It seems magazine publisher, Hearst Magazines, has quietly performed a deep-dive into its paywall model, according to an article by WWD.
It comes as no surprise that the media could attempt to become less reliant on its main source of income – advertising dollars – an already struggling revenue stream that has experienced heavy hits amidst the current pandemic. In fact, over the last few months, Hearst has tested membership programs and metered paywalls as a result.
One of the publisher’s most popular magazines, Cosmopolitan, has introduced a package, Cosmo Unlocked, which includes unlimited digital access and an exclusive newsletter, with content being priced at US$2 a month. For US$20 a year, readers can access the print magazine, website and newsletter, in addition to other various deals. Those without a digital subscription will have access to four free articles per month.
“Membership and paid digital programs are an important focus for us,” Hearst senior vice president for consumer revenue and development, Brian Madden, said. “Our premium brands help us build a more connected relationship to the consumer, providing greater opportunity to generate revenue across our branded products, affiliate commerce, events and more.”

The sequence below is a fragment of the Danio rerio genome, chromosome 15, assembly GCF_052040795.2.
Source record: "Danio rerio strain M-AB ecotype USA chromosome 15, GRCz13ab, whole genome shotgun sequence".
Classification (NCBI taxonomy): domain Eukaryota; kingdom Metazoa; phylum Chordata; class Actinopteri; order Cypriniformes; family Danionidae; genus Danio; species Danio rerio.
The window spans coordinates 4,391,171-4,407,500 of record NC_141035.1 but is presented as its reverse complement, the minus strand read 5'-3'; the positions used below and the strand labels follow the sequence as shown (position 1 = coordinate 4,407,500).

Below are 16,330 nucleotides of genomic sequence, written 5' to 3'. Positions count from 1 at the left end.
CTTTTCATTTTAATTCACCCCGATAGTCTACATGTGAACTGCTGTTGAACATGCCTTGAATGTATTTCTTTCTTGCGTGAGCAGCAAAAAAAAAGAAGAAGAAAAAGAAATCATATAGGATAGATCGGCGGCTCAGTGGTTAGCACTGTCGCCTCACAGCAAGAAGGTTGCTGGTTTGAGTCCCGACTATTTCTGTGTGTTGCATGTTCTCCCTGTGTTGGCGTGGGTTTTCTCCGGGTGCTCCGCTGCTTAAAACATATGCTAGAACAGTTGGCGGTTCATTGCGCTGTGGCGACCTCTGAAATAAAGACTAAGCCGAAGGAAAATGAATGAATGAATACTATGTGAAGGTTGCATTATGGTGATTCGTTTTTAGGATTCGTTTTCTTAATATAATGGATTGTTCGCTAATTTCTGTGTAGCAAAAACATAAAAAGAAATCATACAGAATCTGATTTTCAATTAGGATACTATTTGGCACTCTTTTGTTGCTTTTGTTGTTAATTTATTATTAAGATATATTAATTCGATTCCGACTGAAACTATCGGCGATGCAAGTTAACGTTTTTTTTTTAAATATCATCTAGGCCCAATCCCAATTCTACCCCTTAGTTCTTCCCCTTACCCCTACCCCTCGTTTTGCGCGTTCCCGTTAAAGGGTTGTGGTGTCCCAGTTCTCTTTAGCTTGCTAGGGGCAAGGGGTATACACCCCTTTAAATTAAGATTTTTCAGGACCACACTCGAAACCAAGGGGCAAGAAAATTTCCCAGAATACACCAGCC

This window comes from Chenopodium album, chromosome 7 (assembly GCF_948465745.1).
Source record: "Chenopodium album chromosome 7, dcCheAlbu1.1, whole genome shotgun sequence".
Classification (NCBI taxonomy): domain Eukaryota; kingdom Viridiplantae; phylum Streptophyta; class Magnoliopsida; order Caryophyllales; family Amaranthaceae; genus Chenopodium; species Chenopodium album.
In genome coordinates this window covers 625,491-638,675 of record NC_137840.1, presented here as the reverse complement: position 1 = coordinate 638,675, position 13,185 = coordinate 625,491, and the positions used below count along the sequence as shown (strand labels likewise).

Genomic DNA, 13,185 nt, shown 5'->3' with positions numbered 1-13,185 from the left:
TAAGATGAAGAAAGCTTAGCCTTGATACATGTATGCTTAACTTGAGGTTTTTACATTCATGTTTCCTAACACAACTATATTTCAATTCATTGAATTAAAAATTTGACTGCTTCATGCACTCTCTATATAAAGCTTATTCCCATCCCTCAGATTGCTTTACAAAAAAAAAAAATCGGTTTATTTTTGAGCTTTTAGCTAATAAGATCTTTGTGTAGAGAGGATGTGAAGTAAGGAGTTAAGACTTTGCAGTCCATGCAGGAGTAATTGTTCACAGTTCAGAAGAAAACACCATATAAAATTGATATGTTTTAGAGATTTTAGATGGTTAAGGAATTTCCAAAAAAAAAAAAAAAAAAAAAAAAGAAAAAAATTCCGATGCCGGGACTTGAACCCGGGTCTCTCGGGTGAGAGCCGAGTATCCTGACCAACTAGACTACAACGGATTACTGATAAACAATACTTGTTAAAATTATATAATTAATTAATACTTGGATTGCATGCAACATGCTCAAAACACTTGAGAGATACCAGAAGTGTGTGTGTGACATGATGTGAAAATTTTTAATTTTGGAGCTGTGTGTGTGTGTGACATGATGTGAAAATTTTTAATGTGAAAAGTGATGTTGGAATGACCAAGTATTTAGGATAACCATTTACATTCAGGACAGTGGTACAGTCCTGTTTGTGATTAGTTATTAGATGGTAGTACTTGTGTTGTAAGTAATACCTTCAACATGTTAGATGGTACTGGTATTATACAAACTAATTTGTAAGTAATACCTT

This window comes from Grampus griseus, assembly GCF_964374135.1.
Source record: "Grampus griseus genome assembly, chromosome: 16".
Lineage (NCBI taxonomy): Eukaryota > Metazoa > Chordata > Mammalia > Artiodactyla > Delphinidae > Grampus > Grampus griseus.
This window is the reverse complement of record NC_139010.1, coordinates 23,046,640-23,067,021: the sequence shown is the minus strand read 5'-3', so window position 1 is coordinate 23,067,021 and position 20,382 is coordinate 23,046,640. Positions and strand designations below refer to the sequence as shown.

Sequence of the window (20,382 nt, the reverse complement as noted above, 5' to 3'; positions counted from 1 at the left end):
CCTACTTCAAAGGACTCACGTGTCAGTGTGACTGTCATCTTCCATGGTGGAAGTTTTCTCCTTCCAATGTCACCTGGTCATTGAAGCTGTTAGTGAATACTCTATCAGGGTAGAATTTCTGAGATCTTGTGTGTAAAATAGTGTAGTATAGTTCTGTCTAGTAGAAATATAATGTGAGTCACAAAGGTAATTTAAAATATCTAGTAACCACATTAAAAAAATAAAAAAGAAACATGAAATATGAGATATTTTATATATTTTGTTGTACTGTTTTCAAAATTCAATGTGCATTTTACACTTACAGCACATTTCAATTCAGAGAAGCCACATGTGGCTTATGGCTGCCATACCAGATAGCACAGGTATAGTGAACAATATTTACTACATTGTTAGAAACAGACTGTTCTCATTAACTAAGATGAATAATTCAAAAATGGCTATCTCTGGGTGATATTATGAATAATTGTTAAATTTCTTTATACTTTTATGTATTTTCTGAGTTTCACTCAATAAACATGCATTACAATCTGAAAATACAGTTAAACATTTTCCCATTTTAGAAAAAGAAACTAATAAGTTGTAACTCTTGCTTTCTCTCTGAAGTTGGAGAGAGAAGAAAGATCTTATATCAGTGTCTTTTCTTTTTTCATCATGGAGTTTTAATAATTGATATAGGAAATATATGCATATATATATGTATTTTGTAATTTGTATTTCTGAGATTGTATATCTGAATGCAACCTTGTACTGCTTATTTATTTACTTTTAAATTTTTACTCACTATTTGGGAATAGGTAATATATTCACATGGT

Some of Hearst’s other renowned titles, Popular Mechanics and Men’s Health, launched their subscriptions in May and June, respectively. Pop Mech Pro is priced at US$4 a month, while Men’s Health MVP offers the same price as Cosmopolitan. Meanwhile, Good Housekeeping, Women’s Health and Bicycling also recently unveiled similar programs. Runner’s World has had one since 2019.
It has not been confirmed whether Harper’s Bazaar, Elle and Marie Claire will make use of the metered paywalls. However, Bazaar has a Brides membership, which ranges in price from US$30 to $US90 per year.
When it comes to the new strategy, Madden said he believes it’s not a one-size-fits-all approach, adding, "We are always experimenting and looking at what’s working.”
But as Hearst ramps up its paywall strategy, competitor Condé Nast seems to chop and change when it comes to sticking with a paywall plan. Nevertheless, a Condé spokeswoman revealed the publisher’s metered paywalls have resulted in great success.
“Audiences at The New Yorker, Wired, and Vanity Fair have proven that they are willing to pay for the quality journalism we create, and the performance of each of these paywalls has exceeded our expectations," she said. "Subscriptions from these sites have increased four to five times since their respective launches.”